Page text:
Perry Mason (1957–1966)
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The Case of the Envious Editor 

A new CEO has taken over control of a declining magazine with the intent to change it over the objections of the founder's son. The CEO, ruthlessly using blackmail to get what he wants, is murdered. The wife of the founder's son is charged.



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Episode cast overview, first billed only:
Edmond Aitken
Donald Fletcher (as James H. Coburn)
Ben Nicholson
Lori Stoner
Jennifer Howard ...
Milly Nash
Vinton Hayworth ...
Wendell Harding
Alyce Aitken
S. John Launer ...
Sid Tomack ...
Rudi Tripp
Jay Robinson aka Philip Robinson


Aitken magazines are not profitable and former Editor-in-Chief Edmond Aitken no longer controls the company. The new CEO, Donald Fletcher, changes the tone of each mag which appalls the executive committee. At a party in his home, Fletcher insults Milly Nash, Edmond's sister-in-law, then his wife, Alyce Aitken, and Edmond punches him in the face. Poet Ben Nicholson consults Perry Mason about his firm, Pleiades Press, closely followed by Edmond Aitken, who discusses his problems with Perry. Later, Ben and Edmond meet at the Writers Club. Ben quotes the cynical E. A. Robinson poem "Richard Cory," which resonates with Edmond. Wishing to protect her investment and unaware of Edmond's plan to fight Fletcher, Alyce gives her proxy to the new CEO. That evening, Alyce sets out to retrieve her proxy. Edmond and Milly are in and out of the house and Fletcher winds up killed with his own gun. Lt. Tragg arrests Alyce who asks Perry to defend her but is less than forthright with her attorney. Written by richardann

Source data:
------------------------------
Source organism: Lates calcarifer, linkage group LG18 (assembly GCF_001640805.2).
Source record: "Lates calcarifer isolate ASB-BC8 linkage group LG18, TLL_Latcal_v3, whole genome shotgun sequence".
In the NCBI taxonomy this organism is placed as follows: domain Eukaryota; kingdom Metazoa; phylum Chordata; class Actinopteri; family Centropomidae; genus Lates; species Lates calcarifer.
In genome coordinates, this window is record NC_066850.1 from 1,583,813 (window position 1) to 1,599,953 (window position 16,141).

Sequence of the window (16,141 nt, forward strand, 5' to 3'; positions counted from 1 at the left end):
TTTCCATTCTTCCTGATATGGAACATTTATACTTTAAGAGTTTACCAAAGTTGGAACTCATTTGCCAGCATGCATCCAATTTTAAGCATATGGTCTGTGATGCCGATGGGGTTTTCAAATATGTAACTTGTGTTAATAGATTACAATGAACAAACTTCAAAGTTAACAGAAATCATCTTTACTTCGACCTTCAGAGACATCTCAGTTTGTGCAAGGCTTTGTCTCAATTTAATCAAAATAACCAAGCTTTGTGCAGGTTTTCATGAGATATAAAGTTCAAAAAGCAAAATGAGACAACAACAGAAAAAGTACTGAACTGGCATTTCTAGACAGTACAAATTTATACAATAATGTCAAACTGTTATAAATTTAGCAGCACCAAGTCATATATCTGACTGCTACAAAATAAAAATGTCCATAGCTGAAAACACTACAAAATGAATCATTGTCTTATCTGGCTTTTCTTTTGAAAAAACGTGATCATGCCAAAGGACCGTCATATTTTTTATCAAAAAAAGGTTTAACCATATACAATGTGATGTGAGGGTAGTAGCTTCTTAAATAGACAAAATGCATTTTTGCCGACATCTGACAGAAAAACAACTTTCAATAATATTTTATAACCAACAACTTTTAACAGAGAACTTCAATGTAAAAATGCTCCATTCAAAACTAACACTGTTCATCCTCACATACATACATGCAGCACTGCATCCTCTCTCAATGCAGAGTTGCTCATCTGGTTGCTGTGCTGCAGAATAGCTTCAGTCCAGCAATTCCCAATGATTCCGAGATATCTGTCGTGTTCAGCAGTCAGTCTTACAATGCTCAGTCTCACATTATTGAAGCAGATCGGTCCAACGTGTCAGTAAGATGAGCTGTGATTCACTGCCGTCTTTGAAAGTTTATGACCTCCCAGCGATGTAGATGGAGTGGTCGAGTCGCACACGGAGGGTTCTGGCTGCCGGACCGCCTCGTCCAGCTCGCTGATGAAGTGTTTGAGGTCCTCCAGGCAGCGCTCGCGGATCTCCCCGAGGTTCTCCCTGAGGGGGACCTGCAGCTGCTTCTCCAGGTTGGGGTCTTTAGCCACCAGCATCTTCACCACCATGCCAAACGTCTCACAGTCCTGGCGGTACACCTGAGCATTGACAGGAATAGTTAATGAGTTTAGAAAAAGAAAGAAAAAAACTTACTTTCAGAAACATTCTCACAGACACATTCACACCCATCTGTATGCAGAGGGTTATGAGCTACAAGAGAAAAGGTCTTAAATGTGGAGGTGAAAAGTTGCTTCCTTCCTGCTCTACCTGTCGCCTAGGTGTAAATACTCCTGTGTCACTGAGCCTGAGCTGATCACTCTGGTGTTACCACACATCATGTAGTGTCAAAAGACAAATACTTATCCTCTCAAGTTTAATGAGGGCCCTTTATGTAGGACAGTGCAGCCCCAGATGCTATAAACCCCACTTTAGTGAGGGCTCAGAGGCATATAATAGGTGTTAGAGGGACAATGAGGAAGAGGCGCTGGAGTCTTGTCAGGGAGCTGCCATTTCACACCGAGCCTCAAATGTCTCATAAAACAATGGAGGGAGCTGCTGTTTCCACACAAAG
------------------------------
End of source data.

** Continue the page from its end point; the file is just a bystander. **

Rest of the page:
Plot Summary | Plot Synopsis


Crime | Drama | Mystery





Release Date:

7 January 1961 (USA)  »

Company Credits

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Technical Specs


Sound Mix:

Aspect Ratio:

1.33 : 1
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Did You Know?


Miss Stoner has a small white patch in the front of her hair. When she is on the stand, the white patch is right above her right eye, but a few moments later, when there are shots of her listening to testimony, it is over her left eye. At the end of the courtroom scene, when she stands up, it has switched back to being over her right eye. In fact, the two scenes when she is in the courtroom audience are close-up shots of just her and the film has obviously been flipped. Everything has been reversed which includes the star broach on her lapel and even the direction her top is buttoned (to the right as a man's would instead of to the left as a women's would), in addition to the white strip in her hair. See more »


[first lines]
Donald Fletcher: Ladies and gentlemen, the covers of your current magazine issues. A missile, a house, and a dame. All cold as ice. Nothing to make a customer stop, look, and buy.
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User Reviews

How the turntable turns
1 November 2013 | by (Buffalo, New York) – See all my reviews

Philip Abbott visits the offices of Perry Mason to decide how he can get back control of his publishing business from James Coburn. But it's Sara Shane who is Mrs. Abbott who needs Raymond Burr as a criminal defense attorney after Coburn is murdered.

Once again Coburn as a victim was not the most beloved of characters to leave the land of the living abruptly. Besides Abbott and Shane about four other possible perpetrators are offered up by the series writers.

Among Coburn's nastier habits was that he liked his music real loud during a party and didn't care how that disturbed the neighborhood and the neighbors. People like that annoy me no end. But his love of loud music and how his manual turntable worked on his phonograph provide the key for Burr to get his client freed.

An interesting Perry Mason tale, especially with the telltale turntable.

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